GB v South Korea in Wheelchair Curling
Wheelchair Curling

Wheelchair Curling


Wheelchair curling is a team sport played on ice with similar rules to its Olympic counterpart.

After missing out on the podium at Vancouver 2010, the ParalympicsGB wheelchair curling team were able to bounce back in style at Sochi 2014 claiming a bronze medal – Great Britain’s second Paralympic medal in the sport after securing silver at Turin 2006.

Sport Details

The Rules

Each team must include male and female players and a female athlete must be on the ice at all times. The team is made up of four players and a qualified alternate may be brought into play at the beginning of an end to substitute one of their teammates.

A team declares its delivery rotation, and the skip and vice-skip positions, prior to the start of a game and maintains that rotation and those positions throughout that game.

The object of the sport is to slide stones with handles across the ice, aiming for them to come to a stop on a target, called the house, which is marked by four concentric circles. The Lead delivers the first stone and the play continues with each athlete delivering two stones, alternating with the opposing team. Placing the stone inside the house means earning a possible point.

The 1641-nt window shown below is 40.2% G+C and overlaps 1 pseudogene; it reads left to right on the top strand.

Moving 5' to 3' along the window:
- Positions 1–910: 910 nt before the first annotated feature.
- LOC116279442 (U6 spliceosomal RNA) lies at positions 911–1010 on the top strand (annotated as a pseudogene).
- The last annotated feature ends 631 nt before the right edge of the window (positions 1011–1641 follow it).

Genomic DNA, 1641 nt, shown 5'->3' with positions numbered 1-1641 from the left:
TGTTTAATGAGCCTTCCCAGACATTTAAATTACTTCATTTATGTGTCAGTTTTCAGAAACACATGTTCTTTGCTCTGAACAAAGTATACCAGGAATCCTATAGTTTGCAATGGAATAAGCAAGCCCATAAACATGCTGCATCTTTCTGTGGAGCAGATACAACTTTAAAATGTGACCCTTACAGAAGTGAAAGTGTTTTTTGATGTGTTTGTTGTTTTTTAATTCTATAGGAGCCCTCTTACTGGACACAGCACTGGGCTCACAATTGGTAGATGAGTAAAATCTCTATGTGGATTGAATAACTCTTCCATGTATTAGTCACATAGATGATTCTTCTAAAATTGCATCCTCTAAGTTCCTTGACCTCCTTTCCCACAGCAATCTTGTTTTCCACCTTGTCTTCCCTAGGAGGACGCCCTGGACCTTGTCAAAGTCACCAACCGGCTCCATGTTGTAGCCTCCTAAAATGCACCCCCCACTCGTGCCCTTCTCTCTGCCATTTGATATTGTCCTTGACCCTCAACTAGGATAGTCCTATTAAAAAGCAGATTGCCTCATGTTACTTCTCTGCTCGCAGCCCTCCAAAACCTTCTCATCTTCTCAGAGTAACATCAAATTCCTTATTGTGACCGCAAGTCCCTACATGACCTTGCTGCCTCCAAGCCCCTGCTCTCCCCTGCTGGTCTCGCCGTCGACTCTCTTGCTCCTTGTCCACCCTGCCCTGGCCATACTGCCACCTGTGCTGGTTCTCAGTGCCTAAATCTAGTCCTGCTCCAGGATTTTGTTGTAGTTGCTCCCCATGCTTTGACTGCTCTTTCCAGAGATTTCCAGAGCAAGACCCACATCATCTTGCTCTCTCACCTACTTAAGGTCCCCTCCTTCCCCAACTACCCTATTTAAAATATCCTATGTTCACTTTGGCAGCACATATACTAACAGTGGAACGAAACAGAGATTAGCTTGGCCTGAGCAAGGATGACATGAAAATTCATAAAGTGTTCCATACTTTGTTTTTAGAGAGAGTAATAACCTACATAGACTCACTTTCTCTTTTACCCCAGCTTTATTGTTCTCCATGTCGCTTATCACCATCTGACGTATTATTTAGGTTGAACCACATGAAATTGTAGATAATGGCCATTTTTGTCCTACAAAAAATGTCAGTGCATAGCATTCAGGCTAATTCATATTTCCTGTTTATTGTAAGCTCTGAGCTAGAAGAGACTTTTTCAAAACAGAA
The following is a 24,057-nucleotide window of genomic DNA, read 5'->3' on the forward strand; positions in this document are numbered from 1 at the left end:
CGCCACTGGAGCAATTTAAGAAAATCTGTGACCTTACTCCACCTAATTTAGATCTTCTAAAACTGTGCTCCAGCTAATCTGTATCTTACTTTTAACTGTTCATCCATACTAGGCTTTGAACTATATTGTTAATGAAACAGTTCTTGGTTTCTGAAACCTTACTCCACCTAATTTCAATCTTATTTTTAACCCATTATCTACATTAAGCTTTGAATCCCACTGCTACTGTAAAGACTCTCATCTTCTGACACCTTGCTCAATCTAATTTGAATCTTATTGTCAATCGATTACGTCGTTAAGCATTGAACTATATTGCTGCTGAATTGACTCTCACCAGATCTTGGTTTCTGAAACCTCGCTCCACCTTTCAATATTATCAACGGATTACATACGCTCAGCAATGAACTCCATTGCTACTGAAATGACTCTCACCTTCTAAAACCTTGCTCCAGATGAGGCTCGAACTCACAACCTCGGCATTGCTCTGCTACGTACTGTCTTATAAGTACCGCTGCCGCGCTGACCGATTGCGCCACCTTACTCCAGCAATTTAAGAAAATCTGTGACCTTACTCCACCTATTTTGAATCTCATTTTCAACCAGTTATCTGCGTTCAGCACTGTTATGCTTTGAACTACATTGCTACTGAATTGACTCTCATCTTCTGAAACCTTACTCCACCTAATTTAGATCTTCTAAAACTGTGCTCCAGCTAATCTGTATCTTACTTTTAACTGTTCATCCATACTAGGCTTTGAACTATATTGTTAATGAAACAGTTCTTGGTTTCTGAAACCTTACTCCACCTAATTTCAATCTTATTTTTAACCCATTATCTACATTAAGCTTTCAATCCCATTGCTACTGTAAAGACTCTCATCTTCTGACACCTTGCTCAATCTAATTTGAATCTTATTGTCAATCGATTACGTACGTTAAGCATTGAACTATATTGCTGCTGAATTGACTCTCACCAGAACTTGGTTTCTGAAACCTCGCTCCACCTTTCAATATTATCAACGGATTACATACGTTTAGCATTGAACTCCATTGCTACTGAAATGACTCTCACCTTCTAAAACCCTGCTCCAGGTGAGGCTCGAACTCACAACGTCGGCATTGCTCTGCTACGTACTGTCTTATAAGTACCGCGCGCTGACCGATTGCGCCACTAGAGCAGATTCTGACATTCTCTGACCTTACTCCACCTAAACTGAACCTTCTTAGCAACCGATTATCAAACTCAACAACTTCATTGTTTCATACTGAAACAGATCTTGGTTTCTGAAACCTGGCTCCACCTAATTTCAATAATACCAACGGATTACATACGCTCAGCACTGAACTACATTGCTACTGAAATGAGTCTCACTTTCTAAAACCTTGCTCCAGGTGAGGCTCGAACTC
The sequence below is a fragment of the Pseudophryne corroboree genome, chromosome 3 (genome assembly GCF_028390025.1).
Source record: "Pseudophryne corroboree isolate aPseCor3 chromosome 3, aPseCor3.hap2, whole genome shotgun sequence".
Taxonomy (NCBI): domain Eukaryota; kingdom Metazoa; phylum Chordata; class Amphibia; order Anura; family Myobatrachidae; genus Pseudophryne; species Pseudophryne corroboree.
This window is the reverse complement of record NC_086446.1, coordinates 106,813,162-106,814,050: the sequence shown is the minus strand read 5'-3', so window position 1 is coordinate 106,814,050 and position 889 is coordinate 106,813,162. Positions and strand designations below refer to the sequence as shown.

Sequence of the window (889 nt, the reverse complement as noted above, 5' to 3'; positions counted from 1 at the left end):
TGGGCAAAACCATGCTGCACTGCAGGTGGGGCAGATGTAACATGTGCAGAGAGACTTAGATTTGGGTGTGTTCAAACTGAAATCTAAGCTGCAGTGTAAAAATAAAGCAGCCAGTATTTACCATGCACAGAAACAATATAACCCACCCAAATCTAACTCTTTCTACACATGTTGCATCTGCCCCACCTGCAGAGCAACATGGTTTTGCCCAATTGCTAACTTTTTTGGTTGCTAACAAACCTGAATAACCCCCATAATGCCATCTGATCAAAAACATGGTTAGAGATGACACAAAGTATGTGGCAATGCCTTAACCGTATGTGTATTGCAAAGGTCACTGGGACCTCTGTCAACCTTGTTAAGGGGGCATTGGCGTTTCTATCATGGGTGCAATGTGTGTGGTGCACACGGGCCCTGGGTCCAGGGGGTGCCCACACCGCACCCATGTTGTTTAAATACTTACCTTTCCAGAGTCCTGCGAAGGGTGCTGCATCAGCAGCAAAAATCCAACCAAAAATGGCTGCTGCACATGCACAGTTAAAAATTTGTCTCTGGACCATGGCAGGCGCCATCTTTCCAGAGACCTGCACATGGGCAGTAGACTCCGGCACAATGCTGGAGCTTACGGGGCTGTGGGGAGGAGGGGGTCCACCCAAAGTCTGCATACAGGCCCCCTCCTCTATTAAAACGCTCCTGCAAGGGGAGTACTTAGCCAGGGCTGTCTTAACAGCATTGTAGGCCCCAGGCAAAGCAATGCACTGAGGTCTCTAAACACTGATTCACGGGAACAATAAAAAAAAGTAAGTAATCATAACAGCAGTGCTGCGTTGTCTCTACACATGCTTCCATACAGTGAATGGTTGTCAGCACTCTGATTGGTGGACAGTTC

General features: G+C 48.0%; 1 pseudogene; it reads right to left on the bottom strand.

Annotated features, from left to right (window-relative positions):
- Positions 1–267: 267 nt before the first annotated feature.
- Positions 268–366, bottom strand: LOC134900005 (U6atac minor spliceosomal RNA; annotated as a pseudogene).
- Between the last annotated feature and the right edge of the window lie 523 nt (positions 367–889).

Two teams take turns to deliver stones down the ice attempting to get closer to the centre of the target or ‘house’ than their opponents. The team that places the most stones closest to the centre of the house wins the point.

The stones made for curling are made of smooth granite and must conform to very precise parameters: a circumference of 91.44cm and a height of not less than 11.43cm. The weight including the handle must not exceed 19.96kgs. Delivery of the stone may be undertaken by the conventional arm/hand release or by the use of an extender cue.

The sport is governed by the rules of the World Curling Federation (WCF) with one major modification for wheelchair curling – no sweeping is permitted.

Each game is played over eight ends with an extra end played should the teams be tied.

The sport is open to male and female athletes who have a physical impairment in the lower half of their body in the lower half of their body, including spinal-cord injuries, cerebral palsy, multiple sclerosis and double-leg amputation. Athletes usually require a wheelchair for daily mobility.

Share this page